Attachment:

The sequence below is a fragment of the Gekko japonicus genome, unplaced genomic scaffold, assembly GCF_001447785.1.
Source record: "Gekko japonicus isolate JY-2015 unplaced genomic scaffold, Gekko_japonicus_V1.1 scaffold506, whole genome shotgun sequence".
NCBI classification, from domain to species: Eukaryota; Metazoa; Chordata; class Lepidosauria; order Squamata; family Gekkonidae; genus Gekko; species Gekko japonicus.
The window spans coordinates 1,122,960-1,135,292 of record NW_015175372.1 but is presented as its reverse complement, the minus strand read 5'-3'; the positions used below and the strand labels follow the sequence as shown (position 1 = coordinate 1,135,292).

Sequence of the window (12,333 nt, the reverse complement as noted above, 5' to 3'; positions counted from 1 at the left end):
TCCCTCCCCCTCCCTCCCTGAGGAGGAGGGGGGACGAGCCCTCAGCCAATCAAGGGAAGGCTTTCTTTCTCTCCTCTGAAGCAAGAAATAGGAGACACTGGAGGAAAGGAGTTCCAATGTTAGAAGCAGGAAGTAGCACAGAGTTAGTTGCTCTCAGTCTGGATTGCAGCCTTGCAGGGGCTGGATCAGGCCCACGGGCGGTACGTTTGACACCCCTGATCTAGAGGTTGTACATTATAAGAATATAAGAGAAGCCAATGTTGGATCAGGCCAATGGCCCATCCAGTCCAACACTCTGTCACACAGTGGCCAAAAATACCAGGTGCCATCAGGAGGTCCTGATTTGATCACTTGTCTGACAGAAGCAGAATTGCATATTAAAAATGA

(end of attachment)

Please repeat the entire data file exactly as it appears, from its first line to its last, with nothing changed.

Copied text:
The sequence below is a fragment of the Gekko japonicus genome, unplaced genomic scaffold, assembly GCF_001447785.1.
Source record: "Gekko japonicus isolate JY-2015 unplaced genomic scaffold, Gekko_japonicus_V1.1 scaffold506, whole genome shotgun sequence".
NCBI classification, from domain to species: Eukaryota; Metazoa; Chordata; class Lepidosauria; order Squamata; family Gekkonidae; genus Gekko; species Gekko japonicus.
The window spans coordinates 1,122,960-1,135,292 of record NW_015175372.1 but is presented as its reverse complement, the minus strand read 5'-3'; the positions used below and the strand labels follow the sequence as shown (position 1 = coordinate 1,135,292).

Sequence of the window (12,333 nt, the reverse complement as noted above, 5' to 3'; positions counted from 1 at the left end):
TCCCTCCCCCTCCCTCCCTGAGGAGGAGGGGGGACGAGCCCTCAGCCAATCAAGGGAAGGCTTTCTTTCTCTCCTCTGAAGCAAGAAATAGGAGACACTGGAGGAAAGGAGTTCCAATGTTAGAAGCAGGAAGTAGCACAGAGTTAGTTGCTCTCAGTCTGGATTGCAGCCTTGCAGGGGCTGGATCAGGCCCACGGGCGGTACGTTTGACACCCCTGATCTAGAGGTTGTACATTATAAGAATATAAGAGAAGCCAATGTTGGATCAGGCCAATGGCCCATCCAGTCCAACACTCTGTCACACAGTGGCCAAAAATACCAGGTGCCATCAGGAGGTCCTGATTTGATCACTTGTCTGACAGAAGCAGAATTGCATATTAAAAATGA